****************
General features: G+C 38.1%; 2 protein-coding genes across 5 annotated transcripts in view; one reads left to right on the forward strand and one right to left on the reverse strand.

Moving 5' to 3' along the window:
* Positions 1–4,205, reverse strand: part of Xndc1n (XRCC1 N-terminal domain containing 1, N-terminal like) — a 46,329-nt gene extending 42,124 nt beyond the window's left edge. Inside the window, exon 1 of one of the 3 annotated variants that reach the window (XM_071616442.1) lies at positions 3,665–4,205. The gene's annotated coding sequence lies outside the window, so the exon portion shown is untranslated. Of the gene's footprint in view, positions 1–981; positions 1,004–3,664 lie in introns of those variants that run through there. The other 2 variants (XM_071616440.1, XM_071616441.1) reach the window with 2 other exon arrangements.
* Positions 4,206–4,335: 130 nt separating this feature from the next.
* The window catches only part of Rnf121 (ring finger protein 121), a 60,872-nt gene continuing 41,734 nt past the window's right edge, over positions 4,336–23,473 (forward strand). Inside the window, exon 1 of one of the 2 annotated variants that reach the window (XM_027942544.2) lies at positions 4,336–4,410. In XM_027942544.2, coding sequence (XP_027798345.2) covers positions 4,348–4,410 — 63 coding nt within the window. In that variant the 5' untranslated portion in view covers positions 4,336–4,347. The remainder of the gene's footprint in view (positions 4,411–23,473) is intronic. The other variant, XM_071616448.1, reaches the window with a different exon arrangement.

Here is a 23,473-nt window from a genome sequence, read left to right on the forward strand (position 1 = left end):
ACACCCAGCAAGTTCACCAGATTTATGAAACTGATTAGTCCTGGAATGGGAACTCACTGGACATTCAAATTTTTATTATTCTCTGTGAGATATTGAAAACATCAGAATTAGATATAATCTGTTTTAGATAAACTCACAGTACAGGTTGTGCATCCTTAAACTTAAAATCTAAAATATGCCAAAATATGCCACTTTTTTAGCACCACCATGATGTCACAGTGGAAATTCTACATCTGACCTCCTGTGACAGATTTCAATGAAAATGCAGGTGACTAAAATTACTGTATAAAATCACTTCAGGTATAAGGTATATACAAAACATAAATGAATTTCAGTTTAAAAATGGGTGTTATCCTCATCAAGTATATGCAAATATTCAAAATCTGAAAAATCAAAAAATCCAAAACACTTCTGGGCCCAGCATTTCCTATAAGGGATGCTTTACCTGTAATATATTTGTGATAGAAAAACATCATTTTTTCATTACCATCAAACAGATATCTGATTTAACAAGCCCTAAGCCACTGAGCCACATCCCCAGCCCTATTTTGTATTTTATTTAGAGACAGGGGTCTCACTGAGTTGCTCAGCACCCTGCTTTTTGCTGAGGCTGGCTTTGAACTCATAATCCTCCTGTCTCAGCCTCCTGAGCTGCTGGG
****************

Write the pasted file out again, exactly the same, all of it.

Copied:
General features: G+C 38.1%; 2 protein-coding genes across 5 annotated transcripts in view; one reads left to right on the forward strand and one right to left on the reverse strand.

Moving 5' to 3' along the window:
* Positions 1–4,205, reverse strand: part of Xndc1n (XRCC1 N-terminal domain containing 1, N-terminal like) — a 46,329-nt gene extending 42,124 nt beyond the window's left edge. Inside the window, exon 1 of one of the 3 annotated variants that reach the window (XM_071616442.1) lies at positions 3,665–4,205. The gene's annotated coding sequence lies outside the window, so the exon portion shown is untranslated. Of the gene's footprint in view, positions 1–981; positions 1,004–3,664 lie in introns of those variants that run through there. The other 2 variants (XM_071616440.1, XM_071616441.1) reach the window with 2 other exon arrangements.
* Positions 4,206–4,335: 130 nt separating this feature from the next.
* The window catches only part of Rnf121 (ring finger protein 121), a 60,872-nt gene continuing 41,734 nt past the window's right edge, over positions 4,336–23,473 (forward strand). Inside the window, exon 1 of one of the 2 annotated variants that reach the window (XM_027942544.2) lies at positions 4,336–4,410. In XM_027942544.2, coding sequence (XP_027798345.2) covers positions 4,348–4,410 — 63 coding nt within the window. In that variant the 5' untranslated portion in view covers positions 4,336–4,347. The remainder of the gene's footprint in view (positions 4,411–23,473) is intronic. The other variant, XM_071616448.1, reaches the window with a different exon arrangement.

Here is a 23,473-nt window from a genome sequence, read left to right on the forward strand (position 1 = left end):
ACACCCAGCAAGTTCACCAGATTTATGAAACTGATTAGTCCTGGAATGGGAACTCACTGGACATTCAAATTTTTATTATTCTCTGTGAGATATTGAAAACATCAGAATTAGATATAATCTGTTTTAGATAAACTCACAGTACAGGTTGTGCATCCTTAAACTTAAAATCTAAAATATGCCAAAATATGCCACTTTTTTAGCACCACCATGATGTCACAGTGGAAATTCTACATCTGACCTCCTGTGACAGATTTCAATGAAAATGCAGGTGACTAAAATTACTGTATAAAATCACTTCAGGTATAAGGTATATACAAAACATAAATGAATTTCAGTTTAAAAATGGGTGTTATCCTCATCAAGTATATGCAAATATTCAAAATCTGAAAAATCAAAAAATCCAAAACACTTCTGGGCCCAGCATTTCCTATAAGGGATGCTTTACCTGTAATATATTTGTGATAGAAAAACATCATTTTTTCATTACCATCAAACAGATATCTGATTTAACAAGCCCTAAGCCACTGAGCCACATCCCCAGCCCTATTTTGTATTTTATTTAGAGACAGGGGTCTCACTGAGTTGCTCAGCACCCTGCTTTTTGCTGAGGCTGGCTTTGAACTCATAATCCTCCTGTCTCAGCCTCCTGAGCTGCTGGG